Could men’s netball turn pro?
The NZ men’s netball championships are being held in Invercargill. Sports reporter asks whether men’s netball could one day become professional and make it to the Commonwealth Games like the women’s game.
The inclusion of both men and women’s rugby sevens in the Olympic Games has not only raised the profile of sevens rugby, but also the women’s game, with both New Zealand teams playing professionally in international tournaments.
Netball is another popular professional sport in New Zealand, with the ANZ Premiership and international game widely followed throughout New Zealand, but could the men’s game one day reach similar lofty heights?
The NZ Men’s and Mixed Association runs as its own entity but are an associate member of Netball New Zealand who provide some assistance when needed.
Could men’s netball turn professional?
‘‘To go professional, probably that is a long way off, it involves a whole lot of sponsorship and funding,’’ NZ Men’s and Mixed Association president David Pa’alamo said.
‘‘Our association has changed in the last 34 years, I am not sure if we will ever get to the professional stage, I mean that takes a lot of funding and a lot of organisation, our organisation is solely run by volunteers, we don’t have any paid administrators at all, so it is all done voluntarily and each region has set up themselves and we just meet for those two annual tournaments.’’
Netball NZ chief executive officer Jennie Wyllie would not rule it out.
‘‘It is a never say never, but the commercial support, the broadcast and the base of participation would all lend itself to be in place before it could probably take that step,’’ she said.
‘‘Well I think with a lot of sport you can look at the journey it has taken to get the core game to the professional era, for example netball was purely amateur around 15 years ago and it has taken that long for the game to develop and come to what we now have as a semi-professional era, so that has also been built on a legacy of having 146,000 people playing.’’ Commonwealth Games entry Men’s netball would need to grow globally if it was to become part of a Commonwealth Games.
Obviously there is criteria set by the Olympic Committee around any sport that participates at that level, but I think what is really key is that there are competitive men out there playing our sport, which is fantastic,’’ Wyllie said.
‘‘We bring some of the men’s team in against the Silver Ferns as they want to have a run against the style that the men play, so for example if we were playing Jamaica we would bring the men in and have a good crack at playing against them at training, just to get a taste of that physicality and their aerial game and all of that.’’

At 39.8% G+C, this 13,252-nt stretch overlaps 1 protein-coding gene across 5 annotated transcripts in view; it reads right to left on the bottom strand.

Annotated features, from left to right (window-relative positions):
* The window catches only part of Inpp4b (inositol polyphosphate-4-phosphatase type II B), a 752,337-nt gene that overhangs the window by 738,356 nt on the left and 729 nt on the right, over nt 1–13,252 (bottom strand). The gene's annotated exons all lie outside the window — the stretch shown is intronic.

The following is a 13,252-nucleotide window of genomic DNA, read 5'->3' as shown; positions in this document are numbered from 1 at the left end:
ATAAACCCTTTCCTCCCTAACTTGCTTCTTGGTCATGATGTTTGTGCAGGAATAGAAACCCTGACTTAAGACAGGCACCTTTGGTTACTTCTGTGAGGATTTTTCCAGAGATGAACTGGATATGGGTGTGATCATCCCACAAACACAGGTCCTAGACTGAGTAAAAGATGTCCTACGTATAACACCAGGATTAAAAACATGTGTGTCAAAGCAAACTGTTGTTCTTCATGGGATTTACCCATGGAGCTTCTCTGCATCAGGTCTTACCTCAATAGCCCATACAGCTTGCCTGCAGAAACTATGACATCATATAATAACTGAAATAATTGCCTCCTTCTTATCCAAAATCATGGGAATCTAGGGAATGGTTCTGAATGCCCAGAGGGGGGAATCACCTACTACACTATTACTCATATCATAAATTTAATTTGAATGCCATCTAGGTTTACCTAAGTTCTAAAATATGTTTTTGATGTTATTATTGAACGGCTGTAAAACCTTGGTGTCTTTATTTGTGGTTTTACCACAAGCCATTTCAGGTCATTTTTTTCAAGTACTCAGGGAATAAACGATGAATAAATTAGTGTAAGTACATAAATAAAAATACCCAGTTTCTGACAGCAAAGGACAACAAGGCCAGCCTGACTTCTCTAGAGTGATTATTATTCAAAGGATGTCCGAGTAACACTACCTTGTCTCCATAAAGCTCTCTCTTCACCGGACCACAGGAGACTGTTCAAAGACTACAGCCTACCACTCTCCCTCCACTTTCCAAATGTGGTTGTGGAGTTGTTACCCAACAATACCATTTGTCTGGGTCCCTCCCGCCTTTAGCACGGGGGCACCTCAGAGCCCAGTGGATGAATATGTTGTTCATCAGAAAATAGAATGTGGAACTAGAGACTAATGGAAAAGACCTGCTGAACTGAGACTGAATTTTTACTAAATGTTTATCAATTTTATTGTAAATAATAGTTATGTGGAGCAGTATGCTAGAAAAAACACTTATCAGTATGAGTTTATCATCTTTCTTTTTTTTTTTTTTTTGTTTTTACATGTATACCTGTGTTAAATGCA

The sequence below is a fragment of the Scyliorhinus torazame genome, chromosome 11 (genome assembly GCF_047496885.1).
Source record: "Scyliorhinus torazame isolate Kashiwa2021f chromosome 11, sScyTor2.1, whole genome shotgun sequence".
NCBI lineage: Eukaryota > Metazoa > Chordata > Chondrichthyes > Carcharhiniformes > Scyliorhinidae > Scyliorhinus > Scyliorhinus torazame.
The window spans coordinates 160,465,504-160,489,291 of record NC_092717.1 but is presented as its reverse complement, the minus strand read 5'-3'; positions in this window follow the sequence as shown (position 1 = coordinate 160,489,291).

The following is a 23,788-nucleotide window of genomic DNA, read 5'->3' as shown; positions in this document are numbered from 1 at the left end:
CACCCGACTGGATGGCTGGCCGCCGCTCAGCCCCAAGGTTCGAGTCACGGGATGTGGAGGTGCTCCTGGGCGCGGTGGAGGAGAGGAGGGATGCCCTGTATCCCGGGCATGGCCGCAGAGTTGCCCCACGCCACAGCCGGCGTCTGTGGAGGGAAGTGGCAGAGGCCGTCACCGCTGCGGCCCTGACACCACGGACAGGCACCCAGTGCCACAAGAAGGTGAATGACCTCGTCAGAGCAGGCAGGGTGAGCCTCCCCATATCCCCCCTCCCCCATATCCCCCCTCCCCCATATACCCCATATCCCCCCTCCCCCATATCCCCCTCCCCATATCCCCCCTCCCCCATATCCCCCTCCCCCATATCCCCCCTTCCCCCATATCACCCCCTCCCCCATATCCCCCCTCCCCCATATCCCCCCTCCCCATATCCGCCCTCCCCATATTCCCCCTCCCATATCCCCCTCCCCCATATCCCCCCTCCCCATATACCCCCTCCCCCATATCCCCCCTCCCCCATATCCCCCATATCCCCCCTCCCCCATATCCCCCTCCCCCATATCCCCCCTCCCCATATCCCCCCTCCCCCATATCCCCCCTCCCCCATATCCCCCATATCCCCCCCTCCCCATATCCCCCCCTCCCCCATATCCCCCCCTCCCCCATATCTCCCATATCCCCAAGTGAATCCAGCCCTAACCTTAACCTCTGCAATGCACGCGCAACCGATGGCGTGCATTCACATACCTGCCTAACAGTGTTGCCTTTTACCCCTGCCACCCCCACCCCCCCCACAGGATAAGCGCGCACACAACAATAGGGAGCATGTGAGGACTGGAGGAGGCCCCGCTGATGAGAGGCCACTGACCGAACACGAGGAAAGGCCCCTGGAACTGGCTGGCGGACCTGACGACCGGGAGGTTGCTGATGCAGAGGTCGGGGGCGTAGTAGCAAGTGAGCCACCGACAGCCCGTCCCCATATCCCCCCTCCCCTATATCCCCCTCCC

‘‘Men’s netball would face the same challenge we had at an elite level netball needs to go global to really have that aspirational element for either a Commonwealth Games or an Olympics.’’
Pa’alamo thinks that men’s netball would have to come under the umbrella of Netball NZ to have a shot at making the Commonwealth Games and he is unsure if that would ever happen.
‘‘To become part of the Commonwealth Games you would have to become part of the International Netball Federation, so at the moment netball is really strong in Australasia, it is probably not as strong in other Commonwealth countries, it is in England and South Africa, but I guess you would say we are a minority sport in some of the other Commonwealth countries which is probably where the issue is,’’ he said.
Becoming a member of INF would take ‘‘some years’’ according to Pa’alamo. Players Gary Breen - Southland A captain
Breen has been playing the sport for 18 years after taking up social netball at university.
‘‘It is just a really enjoyable sport, it incorporates a huge amount of skill and a lot of control, you are only allowed in certain areas, you have to be careful with your footwork, how long you hold the ball for, there is a lot of control and skill in it,’’ he said.
He would love to see men’s netball grow into a professional sport worthy of inclusion in the Commonwealth Games.
‘‘Anything is possible, that would be the ultimate goal and men’s netball is certainly growing nationally and internationally, that is sort of highlighted by the fact that we have three Australian teams here wanting to compete in our national competition this year,’’ he said.